The potential outbreak of Asian soybean rust or other devastating crop pathogens, either as an act of biowarfare or
natural outbreaks is threat to food production and security in the U.S. and around the world. Asian soybean rust is a
fungal pathogen that can cause significant yield loss in soybean. In areas where the pathogen is common, yield losses
of up to 80% have been reported.
Asian soybean rust [Phakopsora pachyrhizi (Syd. & P. Syd.)] is a fungal pathogen that can cause
significant yield loss in soybeans [Glycine Max (L.)]. In areas where rust is common, yield losses
up to 80% have been reported (Hsu and Wu, 1968). The USDA (2002) reported yield losses in
South America and Africa ranging from 10 to 60 percent. A past economic risk analysis
projected that the potential losses in the U.S. would be $7.1 billion per year, once soybean rust
was established (Kuchler et al., 1984). A conservative prediction indicated yield losses greater
than 10% in nearly all the U.S. soybean growing areas with losses up to 50% in the Mississippi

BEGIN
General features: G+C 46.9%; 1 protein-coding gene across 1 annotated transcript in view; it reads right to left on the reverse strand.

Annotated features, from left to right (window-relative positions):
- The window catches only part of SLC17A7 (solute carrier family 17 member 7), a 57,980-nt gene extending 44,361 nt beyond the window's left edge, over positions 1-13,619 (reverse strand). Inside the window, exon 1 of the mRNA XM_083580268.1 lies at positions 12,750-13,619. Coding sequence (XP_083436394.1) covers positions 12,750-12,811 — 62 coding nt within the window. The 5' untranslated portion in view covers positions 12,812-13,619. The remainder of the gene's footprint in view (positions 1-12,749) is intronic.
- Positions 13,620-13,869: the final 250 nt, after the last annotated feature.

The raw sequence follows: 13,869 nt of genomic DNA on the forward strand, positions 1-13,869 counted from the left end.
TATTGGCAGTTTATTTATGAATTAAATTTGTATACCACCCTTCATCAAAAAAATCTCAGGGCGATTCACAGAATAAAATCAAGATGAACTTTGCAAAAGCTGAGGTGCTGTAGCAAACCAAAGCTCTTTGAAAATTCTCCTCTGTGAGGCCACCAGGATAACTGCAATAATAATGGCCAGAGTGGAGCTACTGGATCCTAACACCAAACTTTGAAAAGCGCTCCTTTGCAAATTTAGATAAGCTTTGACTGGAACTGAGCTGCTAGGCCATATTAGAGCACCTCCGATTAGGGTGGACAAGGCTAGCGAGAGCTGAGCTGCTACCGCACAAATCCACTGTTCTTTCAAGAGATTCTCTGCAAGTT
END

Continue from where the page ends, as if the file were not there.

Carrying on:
delta and southeastern coastal states (Yang, 1995).
Late in the 2004 growing season, soybean rust was discovered in the continental U.S. near Baton
Rouge, Louisiana. Prior to that, soybean rust had been found in Hawaii (Killgore and Heu,
1994) as well as the continents of Africa, Asia, Australia, and South America (NCPMC, 2003;
USDA, 2002). Scouting efforts led by USDA and state extension staff later revealed the
pathogen was present in isolated locations throughout the Mississippi Delta and Gulf Coast
states (Figure 1).
Figure 1. Locations where soybean rust was confirmed late in the 2004 growing season.
When this particular study was initiated, SBR had not yet been found in the U.S. SBR, however,
was found in the U.S. during the 2004 and 2005 growing seasons, but the spatial extent of
infection remained isolated. Thus, a cooperative agreement was established with EMBRAPA
(the Brazilian Agricultural Research Corporation) to assist ITD in obtaining ground data in
Brazil. Staff from ITD traveled to Brazil at the end of January 2005 to collect ground data near
the city of Campo Novo do Parecis in the Mato Grosso state (Figure 2). Approximately 370,000
ha of soybean are grown in the area around Campo Novo do Parecis.
Figure 2. Location of the study area in Brazil. Ground data was collected near the city of Campo Novo do Parecis.
Temporal vegetation index products derived from MODIS were successfully used to develop a
soybean crop-type classification for the study area. However, detection of the rust pathogen
was difficult using available Earth science data, and suitable results were not obtained. None-the-less,
the results of this evaluation demonstrate that NASA Earth science data could make
important contributions to surveillance programs targeting crop and food security.
For more information about this or any other past projects, contact us.